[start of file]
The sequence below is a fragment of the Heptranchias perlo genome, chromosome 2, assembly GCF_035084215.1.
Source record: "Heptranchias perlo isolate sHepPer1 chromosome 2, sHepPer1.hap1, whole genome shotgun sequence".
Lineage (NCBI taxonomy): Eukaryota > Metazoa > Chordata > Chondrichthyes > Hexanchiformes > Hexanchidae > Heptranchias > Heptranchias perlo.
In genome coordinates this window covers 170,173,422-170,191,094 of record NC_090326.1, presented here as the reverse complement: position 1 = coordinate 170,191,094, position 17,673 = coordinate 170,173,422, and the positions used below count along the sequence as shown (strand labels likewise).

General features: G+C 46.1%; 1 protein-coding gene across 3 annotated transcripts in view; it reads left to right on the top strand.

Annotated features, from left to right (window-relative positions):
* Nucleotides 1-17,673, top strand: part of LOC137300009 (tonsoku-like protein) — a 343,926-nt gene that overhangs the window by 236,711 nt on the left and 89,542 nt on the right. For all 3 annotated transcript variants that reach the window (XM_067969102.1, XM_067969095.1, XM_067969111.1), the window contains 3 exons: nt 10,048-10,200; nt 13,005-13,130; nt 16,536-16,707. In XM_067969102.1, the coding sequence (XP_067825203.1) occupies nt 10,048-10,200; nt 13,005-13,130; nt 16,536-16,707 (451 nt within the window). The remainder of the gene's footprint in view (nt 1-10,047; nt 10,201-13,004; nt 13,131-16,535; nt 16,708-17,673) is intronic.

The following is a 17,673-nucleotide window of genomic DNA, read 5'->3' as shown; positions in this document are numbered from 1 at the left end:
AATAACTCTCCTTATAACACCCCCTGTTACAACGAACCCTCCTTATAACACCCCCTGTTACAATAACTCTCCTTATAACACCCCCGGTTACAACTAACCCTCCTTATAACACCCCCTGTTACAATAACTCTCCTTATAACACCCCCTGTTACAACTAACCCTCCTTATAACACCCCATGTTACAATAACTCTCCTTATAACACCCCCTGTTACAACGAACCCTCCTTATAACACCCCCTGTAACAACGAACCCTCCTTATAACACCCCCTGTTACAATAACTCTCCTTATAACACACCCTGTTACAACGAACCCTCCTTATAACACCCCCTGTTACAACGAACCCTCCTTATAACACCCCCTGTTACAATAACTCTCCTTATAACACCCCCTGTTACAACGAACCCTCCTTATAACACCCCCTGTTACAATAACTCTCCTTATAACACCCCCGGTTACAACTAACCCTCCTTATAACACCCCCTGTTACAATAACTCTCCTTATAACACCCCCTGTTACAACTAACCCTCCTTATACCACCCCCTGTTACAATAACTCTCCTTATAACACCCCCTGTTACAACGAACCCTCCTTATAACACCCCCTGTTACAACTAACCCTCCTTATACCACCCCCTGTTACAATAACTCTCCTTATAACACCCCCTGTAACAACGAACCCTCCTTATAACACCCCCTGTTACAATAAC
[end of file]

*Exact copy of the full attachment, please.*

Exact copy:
The sequence below is a fragment of the Heptranchias perlo genome, chromosome 2, assembly GCF_035084215.1.
Source record: "Heptranchias perlo isolate sHepPer1 chromosome 2, sHepPer1.hap1, whole genome shotgun sequence".
Lineage (NCBI taxonomy): Eukaryota > Metazoa > Chordata > Chondrichthyes > Hexanchiformes > Hexanchidae > Heptranchias > Heptranchias perlo.
In genome coordinates this window covers 170,173,422-170,191,094 of record NC_090326.1, presented here as the reverse complement: position 1 = coordinate 170,191,094, position 17,673 = coordinate 170,173,422, and the positions used below count along the sequence as shown (strand labels likewise).

General features: G+C 46.1%; 1 protein-coding gene across 3 annotated transcripts in view; it reads left to right on the top strand.

Annotated features, from left to right (window-relative positions):
* Nucleotides 1-17,673, top strand: part of LOC137300009 (tonsoku-like protein) — a 343,926-nt gene that overhangs the window by 236,711 nt on the left and 89,542 nt on the right. For all 3 annotated transcript variants that reach the window (XM_067969102.1, XM_067969095.1, XM_067969111.1), the window contains 3 exons: nt 10,048-10,200; nt 13,005-13,130; nt 16,536-16,707. In XM_067969102.1, the coding sequence (XP_067825203.1) occupies nt 10,048-10,200; nt 13,005-13,130; nt 16,536-16,707 (451 nt within the window). The remainder of the gene's footprint in view (nt 1-10,047; nt 10,201-13,004; nt 13,131-16,535; nt 16,708-17,673) is intronic.

The following is a 17,673-nucleotide window of genomic DNA, read 5'->3' as shown; positions in this document are numbered from 1 at the left end:
AATAACTCTCCTTATAACACCCCCTGTTACAACGAACCCTCCTTATAACACCCCCTGTTACAATAACTCTCCTTATAACACCCCCGGTTACAACTAACCCTCCTTATAACACCCCCTGTTACAATAACTCTCCTTATAACACCCCCTGTTACAACTAACCCTCCTTATAACACCCCATGTTACAATAACTCTCCTTATAACACCCCCTGTTACAACGAACCCTCCTTATAACACCCCCTGTAACAACGAACCCTCCTTATAACACCCCCTGTTACAATAACTCTCCTTATAACACACCCTGTTACAACGAACCCTCCTTATAACACCCCCTGTTACAACGAACCCTCCTTATAACACCCCCTGTTACAATAACTCTCCTTATAACACCCCCTGTTACAACGAACCCTCCTTATAACACCCCCTGTTACAATAACTCTCCTTATAACACCCCCGGTTACAACTAACCCTCCTTATAACACCCCCTGTTACAATAACTCTCCTTATAACACCCCCTGTTACAACTAACCCTCCTTATACCACCCCCTGTTACAATAACTCTCCTTATAACACCCCCTGTTACAACGAACCCTCCTTATAACACCCCCTGTTACAACTAACCCTCCTTATACCACCCCCTGTTACAATAACTCTCCTTATAACACCCCCTGTAACAACGAACCCTCCTTATAACACCCCCTGTTACAATAAC